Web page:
British manufacturing is facing a major crisis, as productivity, recruitment, and training lag behind our international competitors.
With a huge number of skilled jobs officially deemed ‘hard to fill’, 51% of employers are not working with training providers to help young people gain industry-relevant skills AND 41% of manufacturers admit doing absolutely nothing to attract young people into the sector.
An astonishing 83% of young people report facing ‘barriers’ to entering manufacturing with 48% saying that they have never received any information about why or how to do so.
At the same time, 60% of young people (16-24) said they would not consider a career in manufacturing.
These startling figures are revealed in a report commissioned by WorldSkills UK, in partnership with BAE Systems, undertaken by Learning & Work Institute, to be published on Thursday (May 25th).
WorldSkills UK, the international arm of the country’s skill system, which commissioned the report, is calling businesses, governments, and educators to ‘wake up’ and take action to avert the looming crisis as alarm bells ring.
Their work with leading industrial nations shows that other countries are powering ahead partly thanks to enhanced collaboration between education and industry.
The message will be issued in Newcastle Upon Tyne as WorldSkills UK host an International Skills Summit on future skills, convened to review how the wider skills community copes with the industry’s ever-increasing speed of change.
Without action, the Government’s ambitions for increasing economic growth, levelling up, Industry 4.0, growth and increasing productivity, all at the heart of the UK’s plans for growth are under threat.
Ben Blackledge, the Interim CEO of WorldSkills UK is available for an interview to discuss the report findings and examine the urgent actions needed to combat the crisis. Commenting on the findings, Ben said:
“The situation is hugely concerning – we are now at crisis point.
“A very worrying pattern has emerged with two thirds of manufacturers reporting that lack of access to skills is proving an obstacle to business and 60% of young people saying that they wouldn’t consider a job in the sector.
“British manufacturing is finding it tough enough to fill thousands of skilled vacancies – yet almost half say they aren’t doing anything to attract young people into the sector.
“At a time when 42% of vacancies are officially recognised as ‘hard to fill’, and access to skilled workers from other countries is disrupted, British manufacturers cannot afford to sit back and wait for someone else to do the heavy lifting.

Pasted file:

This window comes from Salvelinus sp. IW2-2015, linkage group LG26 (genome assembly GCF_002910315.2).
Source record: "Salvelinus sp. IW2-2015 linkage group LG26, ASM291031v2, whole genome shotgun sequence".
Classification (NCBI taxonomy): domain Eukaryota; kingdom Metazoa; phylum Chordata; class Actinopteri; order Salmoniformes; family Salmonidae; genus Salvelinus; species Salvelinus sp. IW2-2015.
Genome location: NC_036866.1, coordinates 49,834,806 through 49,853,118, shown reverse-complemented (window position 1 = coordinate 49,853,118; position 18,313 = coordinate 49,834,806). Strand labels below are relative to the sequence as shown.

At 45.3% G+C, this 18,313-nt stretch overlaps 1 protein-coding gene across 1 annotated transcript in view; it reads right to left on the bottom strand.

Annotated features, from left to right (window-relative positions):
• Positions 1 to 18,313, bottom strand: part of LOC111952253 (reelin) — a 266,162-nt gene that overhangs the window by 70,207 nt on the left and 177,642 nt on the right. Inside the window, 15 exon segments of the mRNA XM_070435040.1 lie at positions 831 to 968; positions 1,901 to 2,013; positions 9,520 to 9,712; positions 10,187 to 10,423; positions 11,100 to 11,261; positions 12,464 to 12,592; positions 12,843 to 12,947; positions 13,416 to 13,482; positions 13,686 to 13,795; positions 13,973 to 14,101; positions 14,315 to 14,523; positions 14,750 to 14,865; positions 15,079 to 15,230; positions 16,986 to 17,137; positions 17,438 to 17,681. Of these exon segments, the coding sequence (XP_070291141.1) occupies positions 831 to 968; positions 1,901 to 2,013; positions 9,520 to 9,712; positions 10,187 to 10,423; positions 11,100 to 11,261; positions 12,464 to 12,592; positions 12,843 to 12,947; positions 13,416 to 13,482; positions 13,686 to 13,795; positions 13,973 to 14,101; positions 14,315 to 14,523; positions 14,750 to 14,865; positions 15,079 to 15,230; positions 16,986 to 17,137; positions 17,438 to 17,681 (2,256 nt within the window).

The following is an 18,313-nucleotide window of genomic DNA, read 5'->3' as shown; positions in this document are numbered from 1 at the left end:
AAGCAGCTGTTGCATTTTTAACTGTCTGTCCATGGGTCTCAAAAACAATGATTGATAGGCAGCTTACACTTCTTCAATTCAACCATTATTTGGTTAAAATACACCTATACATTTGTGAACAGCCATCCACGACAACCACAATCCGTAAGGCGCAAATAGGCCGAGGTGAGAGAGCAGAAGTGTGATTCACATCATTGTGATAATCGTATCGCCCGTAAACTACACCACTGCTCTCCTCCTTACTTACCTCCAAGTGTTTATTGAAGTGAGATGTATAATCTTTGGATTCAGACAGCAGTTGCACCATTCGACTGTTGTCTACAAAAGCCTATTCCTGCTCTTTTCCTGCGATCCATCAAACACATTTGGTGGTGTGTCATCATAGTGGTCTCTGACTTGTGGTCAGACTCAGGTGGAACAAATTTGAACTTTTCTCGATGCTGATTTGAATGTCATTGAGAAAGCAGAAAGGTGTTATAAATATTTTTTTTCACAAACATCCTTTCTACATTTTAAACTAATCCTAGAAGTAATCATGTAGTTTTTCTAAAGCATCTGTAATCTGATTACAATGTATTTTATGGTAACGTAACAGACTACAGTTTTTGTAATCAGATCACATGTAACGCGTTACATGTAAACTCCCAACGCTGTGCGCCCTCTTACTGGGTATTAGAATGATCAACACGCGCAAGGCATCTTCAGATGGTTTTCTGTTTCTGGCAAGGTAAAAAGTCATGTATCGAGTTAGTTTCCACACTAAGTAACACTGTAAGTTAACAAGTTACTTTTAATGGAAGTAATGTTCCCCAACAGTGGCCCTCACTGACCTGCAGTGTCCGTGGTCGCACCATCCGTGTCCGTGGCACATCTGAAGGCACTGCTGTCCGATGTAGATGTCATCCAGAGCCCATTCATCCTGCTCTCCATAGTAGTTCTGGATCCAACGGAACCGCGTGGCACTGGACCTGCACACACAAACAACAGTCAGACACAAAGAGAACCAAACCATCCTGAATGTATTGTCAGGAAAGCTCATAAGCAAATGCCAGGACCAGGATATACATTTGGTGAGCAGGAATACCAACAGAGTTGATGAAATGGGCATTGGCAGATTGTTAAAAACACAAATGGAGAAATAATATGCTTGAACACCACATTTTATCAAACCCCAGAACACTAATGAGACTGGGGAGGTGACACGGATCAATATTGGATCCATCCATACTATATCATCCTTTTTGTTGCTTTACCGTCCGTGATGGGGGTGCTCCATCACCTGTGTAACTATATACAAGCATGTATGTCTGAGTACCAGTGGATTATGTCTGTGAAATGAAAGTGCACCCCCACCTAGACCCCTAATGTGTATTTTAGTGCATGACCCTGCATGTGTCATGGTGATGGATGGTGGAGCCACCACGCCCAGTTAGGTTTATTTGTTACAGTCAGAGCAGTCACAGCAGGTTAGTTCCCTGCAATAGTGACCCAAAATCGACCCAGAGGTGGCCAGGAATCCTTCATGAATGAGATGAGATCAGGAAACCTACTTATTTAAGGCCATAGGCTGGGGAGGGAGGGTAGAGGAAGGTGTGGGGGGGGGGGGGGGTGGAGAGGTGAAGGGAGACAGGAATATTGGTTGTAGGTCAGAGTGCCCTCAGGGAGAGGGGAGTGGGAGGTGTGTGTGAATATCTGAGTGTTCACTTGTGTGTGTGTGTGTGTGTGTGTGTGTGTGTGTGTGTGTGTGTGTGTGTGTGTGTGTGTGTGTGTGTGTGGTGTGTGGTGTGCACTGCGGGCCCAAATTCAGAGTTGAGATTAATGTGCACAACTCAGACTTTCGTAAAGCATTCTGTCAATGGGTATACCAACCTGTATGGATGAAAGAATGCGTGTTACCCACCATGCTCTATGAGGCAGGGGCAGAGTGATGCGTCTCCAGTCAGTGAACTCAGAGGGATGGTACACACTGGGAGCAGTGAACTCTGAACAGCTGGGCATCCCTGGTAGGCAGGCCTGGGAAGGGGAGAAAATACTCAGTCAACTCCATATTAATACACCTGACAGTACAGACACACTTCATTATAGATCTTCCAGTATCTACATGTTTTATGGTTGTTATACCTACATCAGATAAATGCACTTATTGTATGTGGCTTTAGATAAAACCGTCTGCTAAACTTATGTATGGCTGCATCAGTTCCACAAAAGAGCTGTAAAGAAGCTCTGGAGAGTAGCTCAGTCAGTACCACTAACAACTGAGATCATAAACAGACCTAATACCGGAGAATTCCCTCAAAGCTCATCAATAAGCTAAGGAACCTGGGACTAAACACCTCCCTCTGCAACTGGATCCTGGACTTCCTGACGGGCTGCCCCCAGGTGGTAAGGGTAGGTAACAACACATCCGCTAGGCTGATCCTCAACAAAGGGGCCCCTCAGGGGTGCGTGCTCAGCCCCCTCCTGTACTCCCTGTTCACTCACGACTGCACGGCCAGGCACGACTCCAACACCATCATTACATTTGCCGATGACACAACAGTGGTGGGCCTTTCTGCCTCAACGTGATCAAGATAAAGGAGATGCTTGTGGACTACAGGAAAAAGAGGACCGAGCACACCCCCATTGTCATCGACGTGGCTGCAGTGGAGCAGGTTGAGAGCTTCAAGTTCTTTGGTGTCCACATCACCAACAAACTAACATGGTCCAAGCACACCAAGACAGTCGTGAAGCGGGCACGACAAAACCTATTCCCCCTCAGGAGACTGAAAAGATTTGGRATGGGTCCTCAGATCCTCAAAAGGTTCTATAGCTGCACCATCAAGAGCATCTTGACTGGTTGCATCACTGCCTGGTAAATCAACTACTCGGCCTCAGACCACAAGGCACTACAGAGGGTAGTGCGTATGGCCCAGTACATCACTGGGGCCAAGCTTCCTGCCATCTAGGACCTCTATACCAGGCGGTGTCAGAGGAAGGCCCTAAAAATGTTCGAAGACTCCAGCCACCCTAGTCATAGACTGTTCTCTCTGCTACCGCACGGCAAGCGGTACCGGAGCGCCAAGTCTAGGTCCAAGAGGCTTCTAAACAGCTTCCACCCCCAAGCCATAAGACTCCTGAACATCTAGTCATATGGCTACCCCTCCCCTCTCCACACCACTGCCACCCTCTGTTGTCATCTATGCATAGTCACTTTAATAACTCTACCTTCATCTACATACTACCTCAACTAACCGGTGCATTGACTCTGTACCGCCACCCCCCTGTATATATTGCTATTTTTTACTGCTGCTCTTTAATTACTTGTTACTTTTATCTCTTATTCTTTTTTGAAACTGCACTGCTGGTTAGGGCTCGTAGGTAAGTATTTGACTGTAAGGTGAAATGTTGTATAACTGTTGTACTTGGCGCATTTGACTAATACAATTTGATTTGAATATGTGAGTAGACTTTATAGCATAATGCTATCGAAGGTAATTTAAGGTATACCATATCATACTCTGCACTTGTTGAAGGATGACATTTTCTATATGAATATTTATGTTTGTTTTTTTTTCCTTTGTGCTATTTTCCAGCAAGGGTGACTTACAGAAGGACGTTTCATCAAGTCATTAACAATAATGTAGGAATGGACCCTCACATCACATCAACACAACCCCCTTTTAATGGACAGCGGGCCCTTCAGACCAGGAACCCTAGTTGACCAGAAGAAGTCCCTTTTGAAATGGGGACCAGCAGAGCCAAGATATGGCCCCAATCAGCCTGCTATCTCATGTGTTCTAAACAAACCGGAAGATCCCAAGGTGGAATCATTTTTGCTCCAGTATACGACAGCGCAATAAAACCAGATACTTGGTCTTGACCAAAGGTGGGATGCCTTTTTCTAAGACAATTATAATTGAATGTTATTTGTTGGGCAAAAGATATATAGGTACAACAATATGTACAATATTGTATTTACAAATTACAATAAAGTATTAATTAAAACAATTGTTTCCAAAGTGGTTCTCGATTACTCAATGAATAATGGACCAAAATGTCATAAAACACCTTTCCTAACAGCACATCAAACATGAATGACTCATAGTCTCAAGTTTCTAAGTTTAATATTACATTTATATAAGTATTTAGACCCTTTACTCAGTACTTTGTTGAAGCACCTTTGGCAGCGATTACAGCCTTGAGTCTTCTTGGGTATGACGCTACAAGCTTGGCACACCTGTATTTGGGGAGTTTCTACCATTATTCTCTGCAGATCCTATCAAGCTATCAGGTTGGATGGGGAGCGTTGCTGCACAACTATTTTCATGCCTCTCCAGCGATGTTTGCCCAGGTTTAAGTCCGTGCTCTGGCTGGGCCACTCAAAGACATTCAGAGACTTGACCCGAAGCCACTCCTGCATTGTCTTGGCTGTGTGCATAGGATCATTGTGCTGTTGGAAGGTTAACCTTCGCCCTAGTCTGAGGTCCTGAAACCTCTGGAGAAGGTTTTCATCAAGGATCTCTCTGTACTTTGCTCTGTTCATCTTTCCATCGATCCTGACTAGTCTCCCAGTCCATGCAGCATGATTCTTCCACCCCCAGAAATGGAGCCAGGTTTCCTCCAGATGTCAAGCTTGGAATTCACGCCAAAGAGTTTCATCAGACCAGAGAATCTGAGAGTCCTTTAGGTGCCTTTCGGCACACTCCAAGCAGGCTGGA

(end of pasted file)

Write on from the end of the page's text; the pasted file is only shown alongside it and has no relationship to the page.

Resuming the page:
“Through our partnerships with employers, we know there are some great examples of employers engaging with skills providers and the positive effect that this is having on young people when they make their career choices. However, we urgently need a more collaborative approach, with industry and education working more closely together, to show young people how rewarding pursuing a career in manufacturing can be.
“We know, through our international benchmarking of skills and standards, that greater collaboration between industry and education in other countries is delivering a much more specialist training system that works for young people and employers. For UK national standards to compete with leading economies, we need more focus on embedding this approach. Failure to do so means we will at best standstill, which actually means we will fall further behind.”
The report, to be published on 25th May, was compiled following analysis and surveys with more than 350 manufacturers and over a thousand young people (aged 16-24).
Naomi Clayton, Learning and Work Institute, said: “Estimates suggest that there are tens of thousands of vacancies in manufacturing that are proving hard to fill due to skills shortages. Persistent skills shortages risk limiting the UK manufacturing sector’s potential to drive growth and progress toward ‘net zero’.
“Empowering more young people, and particularly young women, to choose careers in manufacturing could help them to access high-skill jobs with good wages, and support manufacturers to innovate and grow.
“The Government needs to work with manufacturers to improve young people’s awareness of the breadth of opportunities in manufacturing. It also needs to boost investment in higher technical education and training and equip young people with the world-class skills required by an internationally competitive advanced manufacturing sector.”
WorldSkills UK, which benchmarks the level of skills that can be considered world-class, has pioneered a system to cascade its knowledge and experience directly to educators in colleges across the four nations.
Nearly 40,000 young people are already benefiting from the Centre of Excellence project, with many more to follow as more places of education come on stream within the next four months.
Among the other findings in the report are:
- Those young people that do enter manufacturing can expect a wage premium, above average wages (£30,395 compared to £25,971).
- Almost three in five manufacturers surveyed (57%) cite challenges in accessing a skilled workforce. Over half (55%) of manufacturers are experiencing shortages in advanced manufacturing skills and even more (61%) in traditional manufacturing skills, such as fabrication, welding, and mechanical engineering.
- Nearly two-thirds (63%) of manufacturers believe that advanced manufacturing technologies and processes are currently impacting their skills needs, and more (69%) believe they will in the next five years.
- 83% of young people feel they face barriers entering the sector.
- 48% have never received any information about manufacturing careers.